Black Rex buxk bunny.jpg

Anyway, whatever she is, she is very pretty. I think you picked a good one. And if there's a shot of mini in there it might not be too bad after all - Mini Rex are usually total sweethearts. :)

...edit here is a pic of the one we did NOT get--the rex mix. Is that a charlie? Or just lightly patterned bc its mixed with calofornian?
Being part californian would not make him lightly-marked unless the californian was broken too (they can be). The californian gene restricts color to the extremities, while the broken gene has an effect like throwing a pail of whitewash over a colored rabbit. When you get a broken californian, they usually have white feet, and sometimes white spots in their ear or nose markings, but they don't have any spots on their bodies.

He'd probably be called a charlie on a show table, but he may or may not be a "true charlie" i.e. bearing two copies of the broken gene. But whether or not he's a true charlie, I'm thinking he's a tricolor (which is a broken harlequin) - in the photo it seems like he may have a tiny bit of orange on his ears and nose, and the "speckly" pattern on the both places. Or it could just be an illusion in this particular photo...
InkedInked mixed breed crop.jpg
 

ihatedarkroast

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Sooo, I tried the color calculator to see what she might produce with my lil buck. And it seems there is a decent chance of getting some black otters. Those black otters seem to sell pretty well around here. I think they look super cool. So I'm really excited about this!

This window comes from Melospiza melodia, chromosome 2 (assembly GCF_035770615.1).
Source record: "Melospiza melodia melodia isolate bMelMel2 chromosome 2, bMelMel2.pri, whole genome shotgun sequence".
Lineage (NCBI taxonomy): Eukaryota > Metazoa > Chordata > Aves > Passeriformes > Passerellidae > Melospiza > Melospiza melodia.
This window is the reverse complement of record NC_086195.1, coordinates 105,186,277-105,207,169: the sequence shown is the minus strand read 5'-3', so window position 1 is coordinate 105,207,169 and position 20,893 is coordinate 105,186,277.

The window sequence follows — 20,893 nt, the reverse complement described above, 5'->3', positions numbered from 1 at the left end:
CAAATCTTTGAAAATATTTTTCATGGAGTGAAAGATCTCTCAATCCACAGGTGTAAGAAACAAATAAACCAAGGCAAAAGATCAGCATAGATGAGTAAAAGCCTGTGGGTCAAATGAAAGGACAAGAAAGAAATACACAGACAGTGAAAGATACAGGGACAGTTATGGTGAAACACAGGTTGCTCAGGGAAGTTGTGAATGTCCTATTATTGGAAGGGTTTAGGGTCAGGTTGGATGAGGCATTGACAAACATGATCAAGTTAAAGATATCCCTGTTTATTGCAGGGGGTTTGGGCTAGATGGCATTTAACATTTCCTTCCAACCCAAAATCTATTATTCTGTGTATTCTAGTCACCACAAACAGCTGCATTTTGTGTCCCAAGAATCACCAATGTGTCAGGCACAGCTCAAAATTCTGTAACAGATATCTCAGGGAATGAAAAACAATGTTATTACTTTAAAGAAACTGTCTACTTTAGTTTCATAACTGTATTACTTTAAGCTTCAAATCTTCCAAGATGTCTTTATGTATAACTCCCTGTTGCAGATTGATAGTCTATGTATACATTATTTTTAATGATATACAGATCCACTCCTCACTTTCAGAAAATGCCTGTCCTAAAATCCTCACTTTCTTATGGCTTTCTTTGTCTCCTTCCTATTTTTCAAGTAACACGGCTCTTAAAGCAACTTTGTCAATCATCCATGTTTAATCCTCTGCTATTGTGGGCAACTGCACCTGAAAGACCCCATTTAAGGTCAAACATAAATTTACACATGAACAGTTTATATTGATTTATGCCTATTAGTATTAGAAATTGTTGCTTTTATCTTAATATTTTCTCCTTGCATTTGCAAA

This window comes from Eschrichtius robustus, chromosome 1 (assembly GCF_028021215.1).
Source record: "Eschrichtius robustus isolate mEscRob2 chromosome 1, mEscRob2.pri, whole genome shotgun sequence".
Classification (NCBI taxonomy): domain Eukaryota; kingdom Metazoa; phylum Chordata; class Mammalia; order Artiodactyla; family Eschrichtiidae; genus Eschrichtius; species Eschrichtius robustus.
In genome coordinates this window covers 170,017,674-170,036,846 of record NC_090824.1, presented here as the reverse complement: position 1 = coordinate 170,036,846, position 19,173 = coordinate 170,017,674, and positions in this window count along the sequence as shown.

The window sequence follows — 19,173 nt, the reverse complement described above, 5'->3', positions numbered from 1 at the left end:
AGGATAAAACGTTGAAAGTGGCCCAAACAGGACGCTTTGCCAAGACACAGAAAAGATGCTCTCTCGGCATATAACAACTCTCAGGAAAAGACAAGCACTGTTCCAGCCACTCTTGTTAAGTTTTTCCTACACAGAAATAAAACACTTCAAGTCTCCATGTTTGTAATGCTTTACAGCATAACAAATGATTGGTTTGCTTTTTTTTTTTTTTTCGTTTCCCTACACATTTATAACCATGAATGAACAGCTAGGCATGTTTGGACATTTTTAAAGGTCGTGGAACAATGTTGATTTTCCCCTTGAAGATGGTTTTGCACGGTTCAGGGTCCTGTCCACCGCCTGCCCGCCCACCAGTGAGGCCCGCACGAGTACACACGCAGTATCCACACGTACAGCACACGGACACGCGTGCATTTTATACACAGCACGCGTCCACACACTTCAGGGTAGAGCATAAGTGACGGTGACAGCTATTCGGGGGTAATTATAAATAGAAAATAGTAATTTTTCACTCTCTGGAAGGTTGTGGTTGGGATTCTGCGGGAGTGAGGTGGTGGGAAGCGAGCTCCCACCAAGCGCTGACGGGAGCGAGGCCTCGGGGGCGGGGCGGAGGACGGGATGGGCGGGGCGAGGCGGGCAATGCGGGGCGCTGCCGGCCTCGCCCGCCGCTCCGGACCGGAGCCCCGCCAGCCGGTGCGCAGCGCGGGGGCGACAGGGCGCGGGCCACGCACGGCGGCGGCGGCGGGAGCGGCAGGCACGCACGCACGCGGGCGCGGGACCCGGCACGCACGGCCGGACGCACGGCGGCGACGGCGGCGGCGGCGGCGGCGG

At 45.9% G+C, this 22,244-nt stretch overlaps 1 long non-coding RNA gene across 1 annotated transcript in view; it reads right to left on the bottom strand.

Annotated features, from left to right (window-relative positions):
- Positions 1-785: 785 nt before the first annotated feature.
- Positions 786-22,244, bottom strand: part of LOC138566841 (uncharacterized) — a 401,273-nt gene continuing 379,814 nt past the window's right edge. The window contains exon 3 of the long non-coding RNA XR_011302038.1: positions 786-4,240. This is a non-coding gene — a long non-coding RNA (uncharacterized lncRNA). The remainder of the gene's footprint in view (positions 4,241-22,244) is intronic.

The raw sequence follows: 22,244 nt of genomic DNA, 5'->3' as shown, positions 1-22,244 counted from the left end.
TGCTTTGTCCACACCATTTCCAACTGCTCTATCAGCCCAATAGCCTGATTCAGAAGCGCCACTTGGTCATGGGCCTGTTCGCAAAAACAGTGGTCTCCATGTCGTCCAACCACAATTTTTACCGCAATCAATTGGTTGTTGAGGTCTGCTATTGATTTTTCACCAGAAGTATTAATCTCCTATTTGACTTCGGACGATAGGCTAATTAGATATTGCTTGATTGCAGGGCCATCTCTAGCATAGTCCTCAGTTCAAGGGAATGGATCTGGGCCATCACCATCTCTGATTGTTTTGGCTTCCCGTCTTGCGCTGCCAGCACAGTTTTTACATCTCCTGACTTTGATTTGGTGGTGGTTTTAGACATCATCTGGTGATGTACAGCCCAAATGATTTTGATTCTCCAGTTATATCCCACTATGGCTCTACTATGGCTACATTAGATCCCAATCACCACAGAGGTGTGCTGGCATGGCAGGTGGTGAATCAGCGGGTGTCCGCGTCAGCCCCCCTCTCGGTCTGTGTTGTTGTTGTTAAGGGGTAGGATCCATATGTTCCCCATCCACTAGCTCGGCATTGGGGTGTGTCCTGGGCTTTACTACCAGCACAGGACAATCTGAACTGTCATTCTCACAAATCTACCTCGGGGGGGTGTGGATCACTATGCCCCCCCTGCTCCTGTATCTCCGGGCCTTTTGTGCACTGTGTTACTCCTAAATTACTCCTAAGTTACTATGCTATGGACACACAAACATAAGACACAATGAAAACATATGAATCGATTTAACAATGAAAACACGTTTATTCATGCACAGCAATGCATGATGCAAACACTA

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Sooo, I tried the color calculator to see what she might produce with my lil buck. And it seems there is a decent chance of getting some black otters. Those black otters seem to sell pretty well around here. I think they look super cool. So I'm really excited about this!
Yes! You'll almost surely get black otters. Otter comes from the tan gene <at> and the only thing recessive to that is self <a>. And I totally agree, otter is one of the coolest colors (and especially sharp-looking in rex and satin coats!).

Since she's solid black, you know your doe is <aa>, which means that the only allele (a specific form of a gene) she can give to her kits is a self allele. Your otter buck is <at_> with the underline meaning you don't know whether he has another otter <at> or a self <a> in the second spot.

If he is <atat> (i.e., both of his parents were otters), all of the kits will be <ata> - otter!

If he is <ata> (i.e., he had one otter parent, one self parent), roughly half the kits will be selfs, half will be otters. (This is statistics, though, so they still could end up all being otter, or all being self - each kit has a 50/50 chance of getting <at> or <a> in the second spot.)

Same thing with broken colored - statistically, half the litter should be broken, half solid, but it's the luck of the draw.

Depending on what your rabbits happen to "carry" at other places in their genetic code, you might also get chocolate blue, and/or lilac otters, or even Ruby-Eyed White (REW), or other colors. But no doubt they will be pretty since you're starting out with such pretty rabbits.

Rabbit breeding is SO MUCH FUN! :love:
 
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ihatedarkroast